Pixels have been fundamental constituents of the world of digital technology since the early twentieth century. They hardly attract attention as individuals, since the essential point of a pixelated medium is to make people perceive the “big picture”.
Apart from the technological sense, pixels become a focal point by expanding to art and architectural praxis in both micro and macro scales. The concept of pixelation has been widely experimented in conventional architecture and art works of different styles, adopting the expressions such as “rows of bricks”, “ceramic patterns”, “fragments of mosaics”, “a composition of squares” or “Pointillist brush strokes”. But it was with the emergence of digital age that pixels became “visible”, and fulfilled the exact meaning of the term which is “picture element”.
The paper explores pixel-based art works in the digital age and their architectural environments, after a short survey on conventional concept of pixelation. In the case of surface, pixels now propose a second and temporary skin for buildings, and in the case of spatiality, they produce new layers of space, various affects and sensations. As a result of this superimposition of art and architecture, the boundaries between digital – analog, virtual – real, and temporary – permanent are blurred. Thus, the ambiguousness leads to the development of new possibilities and viewpoints of experiencing and producing art and architecture.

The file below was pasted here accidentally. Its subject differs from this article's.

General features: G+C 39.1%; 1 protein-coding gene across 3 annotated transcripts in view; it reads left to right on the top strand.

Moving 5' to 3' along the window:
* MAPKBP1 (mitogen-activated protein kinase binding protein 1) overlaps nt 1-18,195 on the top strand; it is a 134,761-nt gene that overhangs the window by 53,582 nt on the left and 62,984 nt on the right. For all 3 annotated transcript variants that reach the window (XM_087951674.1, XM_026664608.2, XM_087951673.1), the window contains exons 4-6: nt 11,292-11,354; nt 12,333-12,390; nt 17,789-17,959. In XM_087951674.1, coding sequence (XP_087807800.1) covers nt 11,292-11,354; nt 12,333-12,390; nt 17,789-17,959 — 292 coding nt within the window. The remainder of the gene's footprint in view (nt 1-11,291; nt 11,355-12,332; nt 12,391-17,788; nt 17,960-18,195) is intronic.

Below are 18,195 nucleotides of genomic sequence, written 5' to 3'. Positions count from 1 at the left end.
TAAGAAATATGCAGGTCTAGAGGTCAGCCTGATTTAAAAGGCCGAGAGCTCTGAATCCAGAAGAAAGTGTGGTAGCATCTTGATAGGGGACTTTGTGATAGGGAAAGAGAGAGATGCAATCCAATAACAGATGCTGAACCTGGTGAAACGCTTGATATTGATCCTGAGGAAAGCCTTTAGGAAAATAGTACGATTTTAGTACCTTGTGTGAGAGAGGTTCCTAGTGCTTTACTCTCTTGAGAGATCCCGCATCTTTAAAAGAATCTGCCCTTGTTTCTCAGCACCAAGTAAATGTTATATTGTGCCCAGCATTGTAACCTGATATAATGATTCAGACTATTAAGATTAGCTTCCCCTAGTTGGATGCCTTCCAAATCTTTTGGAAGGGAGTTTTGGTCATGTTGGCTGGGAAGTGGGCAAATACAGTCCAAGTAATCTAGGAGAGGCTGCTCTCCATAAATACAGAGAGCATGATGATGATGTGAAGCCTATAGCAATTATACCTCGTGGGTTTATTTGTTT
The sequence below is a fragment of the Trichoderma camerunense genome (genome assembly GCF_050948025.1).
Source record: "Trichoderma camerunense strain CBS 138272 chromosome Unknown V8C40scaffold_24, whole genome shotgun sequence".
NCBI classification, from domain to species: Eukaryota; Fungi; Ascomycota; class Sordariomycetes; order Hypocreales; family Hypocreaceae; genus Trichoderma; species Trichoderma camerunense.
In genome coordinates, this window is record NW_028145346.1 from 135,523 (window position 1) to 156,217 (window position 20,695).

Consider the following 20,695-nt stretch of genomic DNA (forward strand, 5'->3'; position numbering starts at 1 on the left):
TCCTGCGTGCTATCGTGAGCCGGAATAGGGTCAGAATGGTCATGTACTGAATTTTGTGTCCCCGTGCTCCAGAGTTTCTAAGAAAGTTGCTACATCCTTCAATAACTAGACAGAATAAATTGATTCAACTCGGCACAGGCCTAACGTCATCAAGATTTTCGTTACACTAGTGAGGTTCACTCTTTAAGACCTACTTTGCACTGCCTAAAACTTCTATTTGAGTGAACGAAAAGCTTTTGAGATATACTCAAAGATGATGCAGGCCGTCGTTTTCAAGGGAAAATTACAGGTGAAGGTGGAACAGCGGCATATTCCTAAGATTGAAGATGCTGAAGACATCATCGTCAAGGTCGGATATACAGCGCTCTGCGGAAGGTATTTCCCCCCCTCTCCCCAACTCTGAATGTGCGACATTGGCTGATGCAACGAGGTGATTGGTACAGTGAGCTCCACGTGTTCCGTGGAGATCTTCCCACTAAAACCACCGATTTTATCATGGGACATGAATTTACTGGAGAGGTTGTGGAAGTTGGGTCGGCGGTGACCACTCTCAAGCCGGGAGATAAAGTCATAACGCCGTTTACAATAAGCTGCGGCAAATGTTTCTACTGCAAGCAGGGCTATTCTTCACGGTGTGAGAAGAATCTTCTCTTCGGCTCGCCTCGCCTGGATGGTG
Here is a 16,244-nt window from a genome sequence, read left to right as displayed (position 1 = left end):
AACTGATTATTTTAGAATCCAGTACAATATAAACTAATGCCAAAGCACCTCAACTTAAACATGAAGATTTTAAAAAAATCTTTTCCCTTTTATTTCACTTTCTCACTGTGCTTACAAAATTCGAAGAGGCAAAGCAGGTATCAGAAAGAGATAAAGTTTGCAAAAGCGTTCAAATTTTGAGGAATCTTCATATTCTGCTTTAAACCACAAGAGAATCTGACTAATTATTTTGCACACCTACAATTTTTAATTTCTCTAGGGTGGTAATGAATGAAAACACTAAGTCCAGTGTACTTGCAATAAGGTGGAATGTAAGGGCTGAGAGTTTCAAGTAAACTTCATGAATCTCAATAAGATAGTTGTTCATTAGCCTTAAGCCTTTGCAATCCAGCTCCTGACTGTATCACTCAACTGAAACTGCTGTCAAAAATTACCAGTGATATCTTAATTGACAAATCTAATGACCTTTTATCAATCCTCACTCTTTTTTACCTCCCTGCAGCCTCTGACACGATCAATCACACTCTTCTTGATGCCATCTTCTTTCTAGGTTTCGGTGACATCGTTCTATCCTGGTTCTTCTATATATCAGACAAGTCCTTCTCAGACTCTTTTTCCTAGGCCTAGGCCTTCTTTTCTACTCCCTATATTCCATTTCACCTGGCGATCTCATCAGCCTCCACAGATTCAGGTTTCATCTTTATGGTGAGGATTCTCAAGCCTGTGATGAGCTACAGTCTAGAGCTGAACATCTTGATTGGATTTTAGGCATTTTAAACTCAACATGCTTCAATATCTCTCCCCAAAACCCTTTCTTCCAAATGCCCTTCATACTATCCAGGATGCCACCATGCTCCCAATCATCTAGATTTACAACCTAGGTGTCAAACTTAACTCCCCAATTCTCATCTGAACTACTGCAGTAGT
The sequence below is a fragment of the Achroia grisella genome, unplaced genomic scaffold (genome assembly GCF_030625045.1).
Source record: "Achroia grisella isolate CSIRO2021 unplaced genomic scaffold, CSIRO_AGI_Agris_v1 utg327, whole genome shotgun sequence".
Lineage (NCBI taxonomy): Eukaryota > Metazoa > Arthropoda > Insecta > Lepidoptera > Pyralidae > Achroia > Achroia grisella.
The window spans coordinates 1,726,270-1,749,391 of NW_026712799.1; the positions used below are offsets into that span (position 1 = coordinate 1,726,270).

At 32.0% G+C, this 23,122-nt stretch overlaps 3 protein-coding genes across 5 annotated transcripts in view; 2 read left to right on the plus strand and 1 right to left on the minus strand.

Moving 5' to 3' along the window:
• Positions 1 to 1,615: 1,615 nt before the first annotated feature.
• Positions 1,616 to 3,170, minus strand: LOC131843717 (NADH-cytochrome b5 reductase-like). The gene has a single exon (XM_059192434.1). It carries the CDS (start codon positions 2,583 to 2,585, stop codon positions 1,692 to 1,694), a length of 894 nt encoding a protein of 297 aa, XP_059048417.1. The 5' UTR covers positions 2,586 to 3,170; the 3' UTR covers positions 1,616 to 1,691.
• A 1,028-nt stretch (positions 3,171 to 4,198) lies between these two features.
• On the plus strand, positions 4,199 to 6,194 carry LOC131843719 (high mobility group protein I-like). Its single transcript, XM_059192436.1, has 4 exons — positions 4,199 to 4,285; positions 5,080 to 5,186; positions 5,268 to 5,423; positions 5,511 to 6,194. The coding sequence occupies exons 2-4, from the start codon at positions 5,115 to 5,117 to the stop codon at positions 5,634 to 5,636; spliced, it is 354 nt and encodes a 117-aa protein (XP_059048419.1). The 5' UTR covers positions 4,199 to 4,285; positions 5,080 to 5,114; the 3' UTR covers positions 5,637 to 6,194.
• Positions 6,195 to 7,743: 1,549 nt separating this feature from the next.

|Keywords:||Pixel, Digital, Surface, Spatiality, Aesthetic Experience|
Research Assistant, Department of Architecture, Dokuz Eylul University, Izmir, Turkey
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